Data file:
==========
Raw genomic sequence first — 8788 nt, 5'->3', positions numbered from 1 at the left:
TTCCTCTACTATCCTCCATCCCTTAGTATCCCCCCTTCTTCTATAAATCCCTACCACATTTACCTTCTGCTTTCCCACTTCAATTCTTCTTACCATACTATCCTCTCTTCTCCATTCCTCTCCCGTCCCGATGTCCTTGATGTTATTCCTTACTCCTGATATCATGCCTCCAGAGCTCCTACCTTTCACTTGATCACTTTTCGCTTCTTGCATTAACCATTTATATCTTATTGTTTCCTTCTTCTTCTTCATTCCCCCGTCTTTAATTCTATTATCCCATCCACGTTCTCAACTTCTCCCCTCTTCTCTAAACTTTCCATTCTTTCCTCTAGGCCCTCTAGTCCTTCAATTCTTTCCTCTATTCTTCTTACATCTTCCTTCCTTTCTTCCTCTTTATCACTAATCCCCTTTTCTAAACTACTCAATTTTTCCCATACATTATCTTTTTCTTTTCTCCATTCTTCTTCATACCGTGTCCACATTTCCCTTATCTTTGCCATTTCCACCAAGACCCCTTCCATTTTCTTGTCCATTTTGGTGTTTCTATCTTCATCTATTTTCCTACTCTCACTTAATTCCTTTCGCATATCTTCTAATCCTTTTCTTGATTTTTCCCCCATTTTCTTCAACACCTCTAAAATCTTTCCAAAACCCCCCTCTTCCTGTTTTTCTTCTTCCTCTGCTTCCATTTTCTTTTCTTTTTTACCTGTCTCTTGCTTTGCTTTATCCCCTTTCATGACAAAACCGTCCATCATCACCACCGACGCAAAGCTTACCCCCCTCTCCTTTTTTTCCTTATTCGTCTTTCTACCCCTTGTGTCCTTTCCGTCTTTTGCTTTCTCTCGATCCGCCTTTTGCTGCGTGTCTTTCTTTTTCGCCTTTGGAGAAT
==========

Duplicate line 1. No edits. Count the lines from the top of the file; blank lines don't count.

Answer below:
Raw genomic sequence first — 8788 nt, 5'->3', positions numbered from 1 at the left: